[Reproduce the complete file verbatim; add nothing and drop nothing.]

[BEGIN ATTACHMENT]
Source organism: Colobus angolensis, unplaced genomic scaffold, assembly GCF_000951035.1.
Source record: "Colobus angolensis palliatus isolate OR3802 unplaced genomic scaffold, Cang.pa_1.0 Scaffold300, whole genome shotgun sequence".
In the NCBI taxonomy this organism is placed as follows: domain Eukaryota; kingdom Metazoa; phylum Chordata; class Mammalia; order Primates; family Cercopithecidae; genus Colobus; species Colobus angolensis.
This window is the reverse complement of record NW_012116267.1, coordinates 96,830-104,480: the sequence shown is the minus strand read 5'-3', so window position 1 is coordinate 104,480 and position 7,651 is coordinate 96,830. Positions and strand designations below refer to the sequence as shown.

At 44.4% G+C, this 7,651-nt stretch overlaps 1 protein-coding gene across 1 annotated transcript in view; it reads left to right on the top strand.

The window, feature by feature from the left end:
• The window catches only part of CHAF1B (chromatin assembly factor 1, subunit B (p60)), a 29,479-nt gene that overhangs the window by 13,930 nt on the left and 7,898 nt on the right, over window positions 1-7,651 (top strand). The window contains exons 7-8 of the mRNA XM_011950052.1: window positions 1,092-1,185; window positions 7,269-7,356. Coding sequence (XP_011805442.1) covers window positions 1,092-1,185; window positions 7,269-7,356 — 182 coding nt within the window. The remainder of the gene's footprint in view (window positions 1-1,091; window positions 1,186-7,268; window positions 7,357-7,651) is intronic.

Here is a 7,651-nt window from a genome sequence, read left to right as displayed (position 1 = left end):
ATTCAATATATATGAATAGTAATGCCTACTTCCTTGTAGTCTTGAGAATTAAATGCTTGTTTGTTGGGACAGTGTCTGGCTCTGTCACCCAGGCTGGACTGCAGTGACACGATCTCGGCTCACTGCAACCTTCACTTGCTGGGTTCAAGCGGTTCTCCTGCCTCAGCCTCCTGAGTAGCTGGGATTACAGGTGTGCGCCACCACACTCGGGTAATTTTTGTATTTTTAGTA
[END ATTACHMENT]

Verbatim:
Source organism: Colobus angolensis, unplaced genomic scaffold, assembly GCF_000951035.1.
Source record: "Colobus angolensis palliatus isolate OR3802 unplaced genomic scaffold, Cang.pa_1.0 Scaffold300, whole genome shotgun sequence".
In the NCBI taxonomy this organism is placed as follows: domain Eukaryota; kingdom Metazoa; phylum Chordata; class Mammalia; order Primates; family Cercopithecidae; genus Colobus; species Colobus angolensis.
This window is the reverse complement of record NW_012116267.1, coordinates 96,830-104,480: the sequence shown is the minus strand read 5'-3', so window position 1 is coordinate 104,480 and position 7,651 is coordinate 96,830. Positions and strand designations below refer to the sequence as shown.

At 44.4% G+C, this 7,651-nt stretch overlaps 1 protein-coding gene across 1 annotated transcript in view; it reads left to right on the top strand.

The window, feature by feature from the left end:
• The window catches only part of CHAF1B (chromatin assembly factor 1, subunit B (p60)), a 29,479-nt gene that overhangs the window by 13,930 nt on the left and 7,898 nt on the right, over window positions 1-7,651 (top strand). The window contains exons 7-8 of the mRNA XM_011950052.1: window positions 1,092-1,185; window positions 7,269-7,356. Coding sequence (XP_011805442.1) covers window positions 1,092-1,185; window positions 7,269-7,356 — 182 coding nt within the window. The remainder of the gene's footprint in view (window positions 1-1,091; window positions 1,186-7,268; window positions 7,357-7,651) is intronic.

Here is a 7,651-nt window from a genome sequence, read left to right as displayed (position 1 = left end):
ATTCAATATATATGAATAGTAATGCCTACTTCCTTGTAGTCTTGAGAATTAAATGCTTGTTTGTTGGGACAGTGTCTGGCTCTGTCACCCAGGCTGGACTGCAGTGACACGATCTCGGCTCACTGCAACCTTCACTTGCTGGGTTCAAGCGGTTCTCCTGCCTCAGCCTCCTGAGTAGCTGGGATTACAGGTGTGCGCCACCACACTCGGGTAATTTTTGTATTTTTAGTA